Best of BS 2017: Sgt. Rock: Get A Closer Look In, At And Around Stacey David’s Monster 1941 Dodge WC!

Best of BS 2017: Sgt. Rock: Get A Closer Look In, At And Around Stacey David’s Monster 1941 Dodge WC!

This 1941 Dodge WC needs no introduction to you, does it? Chances are pretty good that if the truck wasn’t in the photos, you would know exactly where I was at and who I was standing near. For anyone who doesn’t know, this is “Sgt. Rock”, and it’s the culmination of over a decade of Stacey David’s vision and hard work. But that isn’t even the half of what this truck means to the man we watched on television…this truck goes back even further than the day he drug it out of the weeds in Idaho.

First, you have to understand the history of this truck: it was one of the 79,771 trucks made under a War Department contract and is from one of the early half-ton (1940-42) production runs…the downward-sloping nose is the feature that gives this away. It served dutifully in the States and in the European theatre of operations, but at one point had to be sent home for repairs, during which the originally open-topped truck gained a roof, to be come a full cab, before it returned to service.

After the war, there was a flood of surplus vehicles and the WC was one of the trucks that managed to find a new home and a new life. For $100, Friedman Memorial Airport in Hailey, Idaho adopted the Dodge and put it to work as a heavy-duty plow truck in 1955. For years, the WC would be the airport’s workhorse, with it’s plow and tire chains, waiting for the snow. While most people probably didn’t give the old military truck much of a thought in passing, a young Stacey David did. As a kid, whenever the family car passed by the airport, he would be peering out of the window to get a good look at the old yellow truck that didn’t look like anything else on the road. The idea was set: Stacey would have to have a truck like this at some point in his life.

After years of work that saw him evolve into a custom vehicle builder and television personality, the memory of the old Dodge at the airport proved to be too much to ignore and he started nosing around for a suitable truck to build. During a discussion with his father, he learned that there was a potential candidate truck sitting in Belleview, Idaho that might be of interest. Turns out that the old airport plow truck had been sold off, replaced with a brand-new tractor, and had managed to evade the scrapyard. Time hadn’t been kind to the WC…after years of being used and abused, it wasn’t in the greatest condition, but that didn’t matter, considering the plan that Stacey had in store.

Sgt. Rock 001

Courtesy: Stacey David

Just from the name, it’s immediate that there is still a strong military correlation, and that isn’t by accident. Stacey wanted the Dodge to pay tribute to the military in some way with the former plow truck, and went out of his way to make sure that wasn’t lost in translation. Sure, it’s a massive truck, one with an absolutely beastly big-block Chrysler under the hinged hood, and it sits about as tall as a modern-day LMTV, but you have to look at the details and know certain stories behind why a certain part was chosen, or why something was done the way it was done.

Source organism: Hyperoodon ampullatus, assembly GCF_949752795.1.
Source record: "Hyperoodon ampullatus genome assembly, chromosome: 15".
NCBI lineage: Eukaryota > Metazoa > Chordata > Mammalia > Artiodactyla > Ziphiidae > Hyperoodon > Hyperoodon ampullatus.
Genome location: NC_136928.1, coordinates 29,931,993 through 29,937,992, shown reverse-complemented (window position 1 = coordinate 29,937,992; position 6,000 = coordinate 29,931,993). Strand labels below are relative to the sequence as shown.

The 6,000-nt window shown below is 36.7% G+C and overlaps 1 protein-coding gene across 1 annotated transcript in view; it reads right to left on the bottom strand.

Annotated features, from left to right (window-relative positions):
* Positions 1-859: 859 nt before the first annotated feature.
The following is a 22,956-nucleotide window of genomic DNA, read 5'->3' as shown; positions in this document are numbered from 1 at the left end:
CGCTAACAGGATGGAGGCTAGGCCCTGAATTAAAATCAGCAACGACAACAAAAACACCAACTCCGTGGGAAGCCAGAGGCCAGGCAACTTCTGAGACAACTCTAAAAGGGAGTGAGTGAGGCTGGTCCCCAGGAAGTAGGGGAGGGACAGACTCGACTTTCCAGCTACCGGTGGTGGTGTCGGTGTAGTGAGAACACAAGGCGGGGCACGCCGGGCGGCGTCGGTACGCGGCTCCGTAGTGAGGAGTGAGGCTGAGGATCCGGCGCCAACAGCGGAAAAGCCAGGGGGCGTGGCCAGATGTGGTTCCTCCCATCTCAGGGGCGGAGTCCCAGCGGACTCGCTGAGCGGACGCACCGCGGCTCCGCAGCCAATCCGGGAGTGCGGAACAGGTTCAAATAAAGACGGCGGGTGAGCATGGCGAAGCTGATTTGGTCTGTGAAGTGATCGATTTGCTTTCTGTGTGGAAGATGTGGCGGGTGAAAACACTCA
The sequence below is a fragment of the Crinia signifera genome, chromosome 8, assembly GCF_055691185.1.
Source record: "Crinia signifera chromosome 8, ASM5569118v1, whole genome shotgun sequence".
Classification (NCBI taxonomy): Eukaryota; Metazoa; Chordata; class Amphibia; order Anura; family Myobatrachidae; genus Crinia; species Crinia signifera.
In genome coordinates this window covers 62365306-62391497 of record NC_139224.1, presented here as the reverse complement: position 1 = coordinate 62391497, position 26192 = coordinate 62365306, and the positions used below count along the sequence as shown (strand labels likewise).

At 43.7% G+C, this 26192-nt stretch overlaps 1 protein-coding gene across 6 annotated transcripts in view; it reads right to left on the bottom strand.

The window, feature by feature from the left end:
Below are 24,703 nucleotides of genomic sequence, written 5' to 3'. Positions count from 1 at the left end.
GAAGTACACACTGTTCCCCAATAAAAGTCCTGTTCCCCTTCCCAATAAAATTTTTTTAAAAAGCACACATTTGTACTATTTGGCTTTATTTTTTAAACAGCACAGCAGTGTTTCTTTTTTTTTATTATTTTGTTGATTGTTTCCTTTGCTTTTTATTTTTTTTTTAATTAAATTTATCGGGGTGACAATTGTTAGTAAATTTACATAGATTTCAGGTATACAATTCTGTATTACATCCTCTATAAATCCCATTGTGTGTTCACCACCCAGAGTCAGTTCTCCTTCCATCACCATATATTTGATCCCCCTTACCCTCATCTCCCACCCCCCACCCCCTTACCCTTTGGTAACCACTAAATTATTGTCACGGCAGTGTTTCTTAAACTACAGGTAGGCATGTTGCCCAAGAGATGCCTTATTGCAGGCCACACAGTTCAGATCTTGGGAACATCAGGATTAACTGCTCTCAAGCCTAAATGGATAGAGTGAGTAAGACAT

Ever since I first got the opportunity to shoot photos at the Rattletrap Productions studio, the one thing I’ve noted about Stacey is that he is a man of details when it comes to the vehicles. Most of those details tend to get lost when viewing the vehicle overall, but it’s also those little details that make the difference when you look at a vehicle. Many people are quick to jump on the fact that Sgt. Rock has taken a bit over a decade to complete. While other projects have taken time away from finishing the big Dodge, Stacey views the time invested as a necessity: with a vehicle project as in-depth and as ambitious as Sgt. Rock has been, you do not want to cut corners, cheap out, or hurry the work. There is a craftsmanship involved that Stacey holds dear, that he hopes will inspire others as they work in their garages.

Ok, we know that you’re here to see the truck, so let’s get to it. There are tons of details to this truck…you ought to see the entire parts list alone!…but for the sake of brevity, we will touch on some of the more notable modifications:


Straight off of the bat: it’s massive. This is the first vehicle I’ve shot pictures of where a ladder of some sort was mandatory. But keep this in mind: it’s street-legal. That’s right, he actually drives this thing around on the roads of Tennessee. You can only imagine the reactions that the Dodge incurs whenever he has to stop and top off the tank. Take note of the front bumper: that is a Fab Fours Toyota FJ front bumper that has been mildly modified to work on the truck and to accept the larger Warn winch.


The military, whether you like it or not, has to have an element of violence about it, and Sgt. Rock is no different. Under the hinged hood is a 10.25:1 605 cubic inch all-aluminum big-block Mopar that was built by Indy Cylinder Heads. It’s good for 851 horsepower and 836 ft/lbs of torque, and is fed via a Holley Dominator EFI setup. Jon Kaase Racing tuned the RB mill to it’s full potential. Backing the engine is a Bowler Transmissions-built Chrysler 727. When you have that kind of grunt fighting the weight of that rolling stock, you do not cheap out on the transmission.


The firewall mural of Sgt. Rock, the fighting ram, was painted on by Cliff Daigle, who also painted on the Memphis Belle pin-up girls on the front fenders.


The big Mopar can bark, and makes it’s presence known via stainless steel headers, pipes and stacks courtesy of Stainless Works. Take note to a couple of detail items: the frame bolts are all measured out and separated to form the letter “W” and there are no inner fenders. There used to be at one point, but after feeling like something wasn’t quite right with the look, Stacey removed them and instead made the “strap” that goes around near the collector.